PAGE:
Can you eat your way to a longer life?
Luck and genetics (variables out of one’s control) play big roles in longevity. But a diet rich in fruits and vegetables – high in nutrients and low in calories – is your best bet for a long life. Get more bang per bite by incorporating these healthy foods and ingredients into your daily diet.
Avocado: Rich in omega-3 oils and unsaturated fats, avocados prevent heart disease (the largest killer in the United States) by helping lower your LDL “bad” cholesterol, while raising your HDL “good” cholesterol. Avocadoes also help your body absorb heart-healthy vitamins like beta-carotene and lycopene. And they’re also known to be a great source of vitamin E and C.
Beans: Full of fiber and protein, beans and legumes increase levels of the fatty acid butyrate, which can protect against cancer growth.
Berries: These bite-sized fruits are full of antioxidants, known to boost immunity and stave off life-threatening disease. They’ll help you age gracefully, too. According to Health.com, berries, specifically strawberries, have more anti-aging vitamin C per serving than oranges or grapefruit!
Broccoli: This powerhouse plant is jam-packed with vitamins A, C, E, and K, all of which add luminosity to the skin and help repair damaged tissue. Broccoli is also an anti-carcinogen, stimulating the body to produce its own cancer-fighting substances, and it’s proven to help prevent cataracts, heart disease, arthritis, ulcers, and viruses.
Chocolate: High blood pressure and heart disease are exceedingly rare among residents of the San Blas islands, and it’s because they eat lots of chocolate. According to this article, components in dark chocolate called polyphenols lower blood pressure and improve the flexibility of blood vessels.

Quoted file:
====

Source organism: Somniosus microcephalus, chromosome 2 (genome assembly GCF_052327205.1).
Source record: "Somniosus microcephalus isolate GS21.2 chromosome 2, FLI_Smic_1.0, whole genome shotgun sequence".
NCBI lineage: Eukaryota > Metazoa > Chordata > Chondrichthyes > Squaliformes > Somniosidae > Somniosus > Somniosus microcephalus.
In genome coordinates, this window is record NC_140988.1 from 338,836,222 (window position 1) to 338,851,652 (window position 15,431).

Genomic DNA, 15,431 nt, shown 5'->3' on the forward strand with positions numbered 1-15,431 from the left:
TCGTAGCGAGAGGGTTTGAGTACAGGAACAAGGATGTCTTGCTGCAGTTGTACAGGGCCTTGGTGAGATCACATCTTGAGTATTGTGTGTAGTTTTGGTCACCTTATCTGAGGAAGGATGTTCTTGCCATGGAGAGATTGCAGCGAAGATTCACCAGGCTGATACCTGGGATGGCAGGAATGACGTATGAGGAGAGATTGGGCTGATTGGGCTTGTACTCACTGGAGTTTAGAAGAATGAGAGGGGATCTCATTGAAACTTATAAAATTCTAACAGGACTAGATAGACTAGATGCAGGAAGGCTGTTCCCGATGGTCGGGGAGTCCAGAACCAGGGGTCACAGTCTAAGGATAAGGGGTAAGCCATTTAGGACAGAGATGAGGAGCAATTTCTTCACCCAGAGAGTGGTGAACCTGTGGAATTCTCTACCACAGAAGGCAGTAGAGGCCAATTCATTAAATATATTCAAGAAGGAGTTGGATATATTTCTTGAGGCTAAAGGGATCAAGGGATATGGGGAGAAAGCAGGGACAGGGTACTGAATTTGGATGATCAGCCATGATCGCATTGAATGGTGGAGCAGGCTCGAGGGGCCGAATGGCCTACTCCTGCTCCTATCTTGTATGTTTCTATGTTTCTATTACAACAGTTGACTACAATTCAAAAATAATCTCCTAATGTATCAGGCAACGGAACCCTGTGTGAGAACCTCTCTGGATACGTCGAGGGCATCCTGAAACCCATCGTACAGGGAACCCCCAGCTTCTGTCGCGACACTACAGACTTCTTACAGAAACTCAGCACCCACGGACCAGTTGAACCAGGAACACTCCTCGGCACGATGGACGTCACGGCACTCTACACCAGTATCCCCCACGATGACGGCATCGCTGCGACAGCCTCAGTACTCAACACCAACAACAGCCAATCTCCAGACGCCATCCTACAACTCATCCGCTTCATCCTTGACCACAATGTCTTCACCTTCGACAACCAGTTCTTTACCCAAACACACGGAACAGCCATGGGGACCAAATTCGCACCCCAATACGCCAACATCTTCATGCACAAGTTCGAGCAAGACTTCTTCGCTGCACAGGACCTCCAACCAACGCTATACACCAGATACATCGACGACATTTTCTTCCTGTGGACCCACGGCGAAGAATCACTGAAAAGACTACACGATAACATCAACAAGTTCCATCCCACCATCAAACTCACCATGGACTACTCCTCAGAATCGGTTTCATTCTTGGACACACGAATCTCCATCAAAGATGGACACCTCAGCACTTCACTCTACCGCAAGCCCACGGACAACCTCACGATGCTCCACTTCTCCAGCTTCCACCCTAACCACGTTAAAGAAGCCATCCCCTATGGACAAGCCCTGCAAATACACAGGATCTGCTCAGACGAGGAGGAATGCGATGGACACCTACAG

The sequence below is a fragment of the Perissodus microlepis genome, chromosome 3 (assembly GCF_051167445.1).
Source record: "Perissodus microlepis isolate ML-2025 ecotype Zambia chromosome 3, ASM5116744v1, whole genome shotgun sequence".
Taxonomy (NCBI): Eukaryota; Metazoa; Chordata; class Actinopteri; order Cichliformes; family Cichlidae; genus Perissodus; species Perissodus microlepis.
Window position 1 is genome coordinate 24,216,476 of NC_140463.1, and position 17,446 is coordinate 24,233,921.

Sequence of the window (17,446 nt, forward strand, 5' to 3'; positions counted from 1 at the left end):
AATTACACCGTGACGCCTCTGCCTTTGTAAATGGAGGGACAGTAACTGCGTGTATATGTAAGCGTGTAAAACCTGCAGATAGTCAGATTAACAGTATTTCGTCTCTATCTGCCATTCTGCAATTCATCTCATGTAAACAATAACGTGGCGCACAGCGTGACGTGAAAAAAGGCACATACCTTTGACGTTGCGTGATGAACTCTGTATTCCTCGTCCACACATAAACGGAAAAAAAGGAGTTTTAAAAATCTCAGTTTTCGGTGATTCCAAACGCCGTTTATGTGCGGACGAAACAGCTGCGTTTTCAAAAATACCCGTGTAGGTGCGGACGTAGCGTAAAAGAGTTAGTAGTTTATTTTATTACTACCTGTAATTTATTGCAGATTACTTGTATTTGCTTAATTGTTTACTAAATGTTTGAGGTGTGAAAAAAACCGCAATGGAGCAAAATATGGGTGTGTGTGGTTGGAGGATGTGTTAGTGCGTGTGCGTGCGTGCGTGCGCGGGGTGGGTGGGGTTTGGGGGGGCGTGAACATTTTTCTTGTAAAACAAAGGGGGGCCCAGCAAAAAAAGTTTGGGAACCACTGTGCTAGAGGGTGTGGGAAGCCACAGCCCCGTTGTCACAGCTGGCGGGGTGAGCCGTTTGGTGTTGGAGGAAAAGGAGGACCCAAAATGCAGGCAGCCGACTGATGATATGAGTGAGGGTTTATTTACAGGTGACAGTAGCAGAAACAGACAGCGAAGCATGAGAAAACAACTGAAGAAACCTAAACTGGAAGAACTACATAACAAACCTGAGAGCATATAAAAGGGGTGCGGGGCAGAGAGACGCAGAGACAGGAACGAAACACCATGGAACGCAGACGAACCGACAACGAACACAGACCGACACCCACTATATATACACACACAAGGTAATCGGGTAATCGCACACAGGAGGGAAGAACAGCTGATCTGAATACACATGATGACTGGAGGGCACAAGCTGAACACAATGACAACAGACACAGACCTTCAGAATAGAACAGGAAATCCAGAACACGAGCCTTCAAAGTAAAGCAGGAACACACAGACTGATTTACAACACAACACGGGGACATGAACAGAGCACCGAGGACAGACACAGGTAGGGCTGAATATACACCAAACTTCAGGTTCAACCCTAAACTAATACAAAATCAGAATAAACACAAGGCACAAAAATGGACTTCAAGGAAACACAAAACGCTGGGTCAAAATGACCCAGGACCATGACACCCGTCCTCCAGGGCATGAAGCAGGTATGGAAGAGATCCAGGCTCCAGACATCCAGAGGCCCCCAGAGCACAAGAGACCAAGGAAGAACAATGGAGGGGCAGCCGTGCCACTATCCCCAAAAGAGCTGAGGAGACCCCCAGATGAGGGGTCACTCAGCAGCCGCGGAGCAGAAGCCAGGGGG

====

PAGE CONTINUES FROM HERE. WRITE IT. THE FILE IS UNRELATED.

Garlic: Studies have found that phytochemicals in garlic can halt the formation of carcinogenic chemicals in the body, and that women who eat more garlic have a lower risk of certain colon cancers.
Olive oil: As delicious as it is healthy, this monounsaturated “good fat” is well known for its heart-health/longevity benefits. Studies also show that olive oil may also be linked to brain health and cancer prevention.
Spinach: This leafy green contains folate, which helps repair and maintain DNA. The folate in spinach basically boosts a cell’s ability to renew itself. And get this – cooking spinach actually increases its health benefits. The superfood nourishes eyes, builds bones and is great for digestion.
Tomatoes: Although they’re often confused for vegetables, tomatoes are a fruit that contains lycopene – which gives them their bright, red pigment, and which also stimulates skin circulation and eliminates skin-aging free radicals caused by UV rays. Eating tomatoes aids in the protection against high blood pressure, high cholesterol, strokes and heart disease. Like spinach, eating tomatoes cooked, in pasta sauce, tomato soup or chutney increases the amount of carcinogen-fighting carotenoids your body is able to absorb.
So the next time you reach for a snack, ask yourself: “Will this help me live a longer, healthier life?”